ANN ARBOR, Mich. — Ange Bradley paced back and forth, rolling a ball across the top of Ocker Field before the start of the national championship game. After the University of Michigan received a record 10.7 inches of snow the day before, Bradley wanted to see how the ball played across the wet and cold blue surface — very much entrenched in the present.Her 2015 Orange sat little over an hour away from its biggest game and Bradley wanted nothing left to chance, not even the slightest bounce. The team preparing in the locker had been engineered the very same way, piece by piece and with little to no room for uncertainties.But after 70 minutes of play and amid the national championship celebration, Bradley was finally able to remove herself from the moment, look back on her achievements and realize exactly what she had accomplished.Lifted far above the rest of the festivities occurring at midfield by her backs Lies Lagerweij and Roos Weers, Ange Bradley looked at her team — the first women’s national championship team in Syracuse history — and simply smiled.“I’m numb. I’ve been chasing this dream for 25 years,” Bradley said. “… I have no feeling because it’s so unreal. I’m just so proud of these women.”AdvertisementThis is placeholder textNow finished with her ninth season as Syracuse field hockey’s head coach, Bradley has led the Orange to eight straight NCAA tournaments, four final fours and now two national championship games. But until Syracuse (21-1, 6-0 Atlantic Coast) defeated North Carolina (21-3, 4-2), 4-2, Sunday, the biggest achievement had always eluded her.When things looked bleakest in the title game after two North Carolina goals tied the game, Bradley helped turn the tide with a crucial timeout.“(A motivating time out) is all it is at this time,” Bradley said. “There’s tactics obviously, but great players make plays and it’s keeping the confidence high and keeping positive and keeping the belief and staying in the moment.”Following the timeout, Syracuse looked recharged and began to play more like the team that scored two goals in the game’s first 18 minutes. After earning a penalty corner, Syracuse netted its third goal of the game to break the tie and pull away from the Tar Heels.It all began after falling 1-0 to Connecticut in the 2014 national championship. Bradley set her sights on architecting a team that could once again reach field hockey’s biggest stage.SU returned 71 percent of its total scoring from last year, but retooled with the additions of Dutch graduate student Alma Fenne (47 points), Northeastern and second-team All American transfer Emma Lamison (22) and freshman starting backs Roos Weers (37) and Wilson (four).Bradley moved 2014 starting forwards Laura Hurff and Lies Lagerweij to midfielder and center back, respectively. Liz Sack left her reserve role and started the season’s final five games after Bradley saw promise in her forward play in the ACC tournament semifinal. As a result, Sack added nine points in the Orange’s four-game NCAA tournament run.For Bradley, the focus didn’t ever rest on one player. Making Syracuse the best team possible was the only thing that mattered.On Sunday, Bradley’s team wasn’t just the best it could be. Syracuse cemented itself as the best team in the country.“(Bradley’s) game plan every time has been incredible,” Emma Russell said. “I don’t think there’s a coaching staff that deserves it more than ours.” Comments Published on November 22, 2015 at 9:13 pm Contact Liam: firstname.lastname@example.org Related Stories Syracuse field hockey becomes 1st women’s team in school history to win national championshipJess Jecko’s late saves help lead Syracuse to national championship winEmma Russell sets points record en route to national championship winGallery: Syracuse field hockey wins national titleStorify: Fans react to Syracuse field hockey’s first national title Facebook Twitter Google+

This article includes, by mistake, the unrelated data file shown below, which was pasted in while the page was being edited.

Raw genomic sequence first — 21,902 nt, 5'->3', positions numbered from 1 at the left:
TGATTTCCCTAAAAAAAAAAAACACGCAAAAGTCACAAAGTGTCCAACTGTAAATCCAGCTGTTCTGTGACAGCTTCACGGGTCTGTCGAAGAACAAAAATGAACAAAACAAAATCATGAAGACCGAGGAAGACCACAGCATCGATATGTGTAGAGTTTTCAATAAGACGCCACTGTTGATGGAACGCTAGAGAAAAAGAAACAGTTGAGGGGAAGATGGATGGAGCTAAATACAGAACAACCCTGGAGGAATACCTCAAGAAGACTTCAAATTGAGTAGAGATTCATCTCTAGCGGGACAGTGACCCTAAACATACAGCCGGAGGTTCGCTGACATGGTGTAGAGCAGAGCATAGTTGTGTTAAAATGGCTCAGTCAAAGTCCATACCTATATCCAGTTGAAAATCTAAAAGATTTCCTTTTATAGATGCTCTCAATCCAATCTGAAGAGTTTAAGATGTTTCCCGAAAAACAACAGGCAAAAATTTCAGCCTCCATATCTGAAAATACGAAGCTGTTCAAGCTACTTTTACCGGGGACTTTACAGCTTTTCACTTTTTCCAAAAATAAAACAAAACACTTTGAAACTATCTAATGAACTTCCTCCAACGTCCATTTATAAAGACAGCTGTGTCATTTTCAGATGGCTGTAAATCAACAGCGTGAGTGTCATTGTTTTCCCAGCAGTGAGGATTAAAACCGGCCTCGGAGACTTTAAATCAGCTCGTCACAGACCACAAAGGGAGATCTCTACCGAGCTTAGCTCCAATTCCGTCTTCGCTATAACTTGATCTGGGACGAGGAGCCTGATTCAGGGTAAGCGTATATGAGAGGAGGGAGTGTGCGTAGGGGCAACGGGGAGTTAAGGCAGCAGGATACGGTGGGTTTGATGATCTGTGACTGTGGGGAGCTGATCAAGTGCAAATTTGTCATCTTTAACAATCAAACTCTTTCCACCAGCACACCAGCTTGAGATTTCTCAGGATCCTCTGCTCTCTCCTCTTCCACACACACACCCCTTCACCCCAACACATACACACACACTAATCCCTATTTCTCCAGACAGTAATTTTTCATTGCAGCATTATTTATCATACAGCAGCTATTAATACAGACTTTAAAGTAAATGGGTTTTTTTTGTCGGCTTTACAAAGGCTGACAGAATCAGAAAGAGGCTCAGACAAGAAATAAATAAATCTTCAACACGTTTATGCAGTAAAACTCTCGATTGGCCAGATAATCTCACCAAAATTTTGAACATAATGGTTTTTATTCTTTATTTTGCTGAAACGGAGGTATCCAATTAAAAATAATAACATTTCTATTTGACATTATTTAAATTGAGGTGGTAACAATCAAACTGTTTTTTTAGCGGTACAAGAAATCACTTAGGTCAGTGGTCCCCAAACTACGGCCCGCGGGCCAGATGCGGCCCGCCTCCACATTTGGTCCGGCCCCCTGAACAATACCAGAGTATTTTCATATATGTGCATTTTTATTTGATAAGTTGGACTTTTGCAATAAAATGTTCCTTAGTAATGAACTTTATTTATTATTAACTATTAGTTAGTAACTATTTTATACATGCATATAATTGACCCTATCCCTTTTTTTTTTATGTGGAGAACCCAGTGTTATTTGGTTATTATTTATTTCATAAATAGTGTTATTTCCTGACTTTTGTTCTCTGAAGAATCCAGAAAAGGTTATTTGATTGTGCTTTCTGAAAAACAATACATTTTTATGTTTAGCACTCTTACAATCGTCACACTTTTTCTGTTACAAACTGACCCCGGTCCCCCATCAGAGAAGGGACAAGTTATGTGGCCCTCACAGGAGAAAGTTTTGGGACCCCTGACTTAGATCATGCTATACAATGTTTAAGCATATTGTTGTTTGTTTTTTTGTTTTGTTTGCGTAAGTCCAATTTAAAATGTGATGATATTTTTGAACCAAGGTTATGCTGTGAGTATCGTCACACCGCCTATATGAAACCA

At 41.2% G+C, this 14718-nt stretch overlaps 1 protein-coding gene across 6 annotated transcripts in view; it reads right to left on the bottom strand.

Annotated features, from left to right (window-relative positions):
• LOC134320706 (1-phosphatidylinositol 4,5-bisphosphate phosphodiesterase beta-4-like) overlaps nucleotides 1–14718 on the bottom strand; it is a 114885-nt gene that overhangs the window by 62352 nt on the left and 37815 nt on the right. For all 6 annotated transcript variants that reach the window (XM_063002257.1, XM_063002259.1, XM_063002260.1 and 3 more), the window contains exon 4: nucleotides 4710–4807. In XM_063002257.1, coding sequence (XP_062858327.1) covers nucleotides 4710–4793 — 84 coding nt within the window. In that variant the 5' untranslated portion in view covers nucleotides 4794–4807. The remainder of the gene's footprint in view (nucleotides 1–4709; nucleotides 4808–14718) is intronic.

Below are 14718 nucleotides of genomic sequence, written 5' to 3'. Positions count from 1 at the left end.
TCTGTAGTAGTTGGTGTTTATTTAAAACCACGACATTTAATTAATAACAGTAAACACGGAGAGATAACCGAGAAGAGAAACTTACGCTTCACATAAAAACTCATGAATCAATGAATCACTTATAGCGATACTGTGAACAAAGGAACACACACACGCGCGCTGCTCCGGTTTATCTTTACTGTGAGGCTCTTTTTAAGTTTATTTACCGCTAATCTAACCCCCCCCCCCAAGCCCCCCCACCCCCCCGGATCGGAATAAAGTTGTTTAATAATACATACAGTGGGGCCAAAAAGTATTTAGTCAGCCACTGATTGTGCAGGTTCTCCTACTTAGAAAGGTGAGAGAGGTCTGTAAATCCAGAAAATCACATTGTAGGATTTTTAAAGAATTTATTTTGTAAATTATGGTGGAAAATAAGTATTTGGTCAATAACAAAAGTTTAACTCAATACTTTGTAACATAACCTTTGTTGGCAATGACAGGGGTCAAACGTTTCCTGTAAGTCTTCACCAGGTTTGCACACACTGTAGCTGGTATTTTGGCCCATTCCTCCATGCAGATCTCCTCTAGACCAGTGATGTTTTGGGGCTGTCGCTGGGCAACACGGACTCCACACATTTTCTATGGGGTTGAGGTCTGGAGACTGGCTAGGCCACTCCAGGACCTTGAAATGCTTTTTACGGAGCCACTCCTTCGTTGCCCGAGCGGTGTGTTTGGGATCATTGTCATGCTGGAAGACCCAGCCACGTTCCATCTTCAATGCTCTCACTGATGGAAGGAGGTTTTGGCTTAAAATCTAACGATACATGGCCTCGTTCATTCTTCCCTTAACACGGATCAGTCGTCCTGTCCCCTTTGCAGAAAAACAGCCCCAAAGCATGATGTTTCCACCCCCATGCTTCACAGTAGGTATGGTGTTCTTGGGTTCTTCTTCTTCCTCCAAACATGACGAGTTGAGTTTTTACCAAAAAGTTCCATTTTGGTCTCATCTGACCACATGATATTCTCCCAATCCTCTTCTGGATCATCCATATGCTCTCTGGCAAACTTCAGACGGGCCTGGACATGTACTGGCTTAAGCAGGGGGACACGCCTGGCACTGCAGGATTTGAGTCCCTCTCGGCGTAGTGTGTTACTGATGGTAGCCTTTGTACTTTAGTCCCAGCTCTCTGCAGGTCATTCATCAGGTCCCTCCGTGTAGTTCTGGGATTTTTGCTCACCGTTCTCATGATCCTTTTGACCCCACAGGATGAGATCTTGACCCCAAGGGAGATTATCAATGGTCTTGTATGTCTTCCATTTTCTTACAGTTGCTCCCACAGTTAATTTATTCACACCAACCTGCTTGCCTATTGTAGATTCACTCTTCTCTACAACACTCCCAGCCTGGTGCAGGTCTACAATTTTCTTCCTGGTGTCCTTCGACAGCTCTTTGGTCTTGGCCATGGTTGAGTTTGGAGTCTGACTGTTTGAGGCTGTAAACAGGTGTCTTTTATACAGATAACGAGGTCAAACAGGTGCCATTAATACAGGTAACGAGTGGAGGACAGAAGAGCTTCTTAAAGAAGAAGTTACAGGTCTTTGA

Source:https://ki.se/en/news/anti-inflammatory-strategy-stops-aggressive-childhood-cancer May 28 2018Researchers at Karolinska Institutet and Karolinska University Hospital have discovered that an anti-inflammatory drug candidate inhibiting the prostaglandin E2 producing enzyme mPGES-1 in the tumor stroma reduces tumor growth in experimental neuroblastoma models. The findings are published in EBioMedicine and open for new treatment strategies for this aggressive childhood cancer.”High-risk neuroblastoma is the most common and deadly cancer in infants. Novel therapies are highly warranted, in particular if they improve survival without adding adverse side effects,” says Professor Per Kogner at Karolinska Institutet’s Department of Women’s and Children’s Health, who led the study together with Professor Per-Johan Jakobsson at Karolinska Institutet’s Department of Medicine, Solna.Related StoriesSugary drinks linked to cancer finds studyStudy reveals link between inflammatory diet and colorectal cancer riskHow cell-free DNA can be targeted to prevent spread of tumorsNeuroblastoma is an aggressive nerve cell tumor which is diagnosed early, often before two years of age, and is stratified into different risk categories: low-risk, intermediate-risk and high-risk. Children with high-risk neuroblastoma receive intensive multi-modal treatment that has increased survival over the years but survivors both have high risk of life-threatening relapse and severe life-long side effects. Targeting of the stromal compartment has been suggested as a new strategy to increase survival further and to increase the quality of life of children who survive the disease.Targeting benign cells”We found that the dominant cell type in the tumor stroma, benign cancer-associated fibroblasts, were the main producers of prostaglandin E2 in neuroblastoma,” says Anna Kock, PhD at the Department of Women’s and Children’s Health and first author of the study. “These normal cells support the growth of cancer cells and should be targeted since they are more genetically stable than the malignant cells, and therefore less prone to develop resistance.”Assistant professor Karin Larsson at the Department of Medicine, Solna, who has worked on the project for several years, explains:”Prostaglandin E2 not only mediates fever and pain, but also drives inflammation in the tumors, promoting tumor growth. Inhibition of the enzyme mPGES-1, that catalyzes the production of prostaglandin E2, resulted in reduced tumor growth in experimental neuroblastoma models.”The researchers believe that the finding could lead to improved survival with fewer side effects for children with neuroblastoma.Begin to understand the mechanisms”mPGES-1 is an emerging target for treatment of inflammation and pain with cardioprotective properties. NSAIDs, which result in reduced prostaglandin levels, have long been implicated as prophylaxis against certain cancers. Our present study pinpoints mPGES-1 in neuroblastoma and we now begin to understand the mechanisms behind its involvement in cancer growth,” says Professor Per-Johan Jakobsson, who discovered mPGES-1.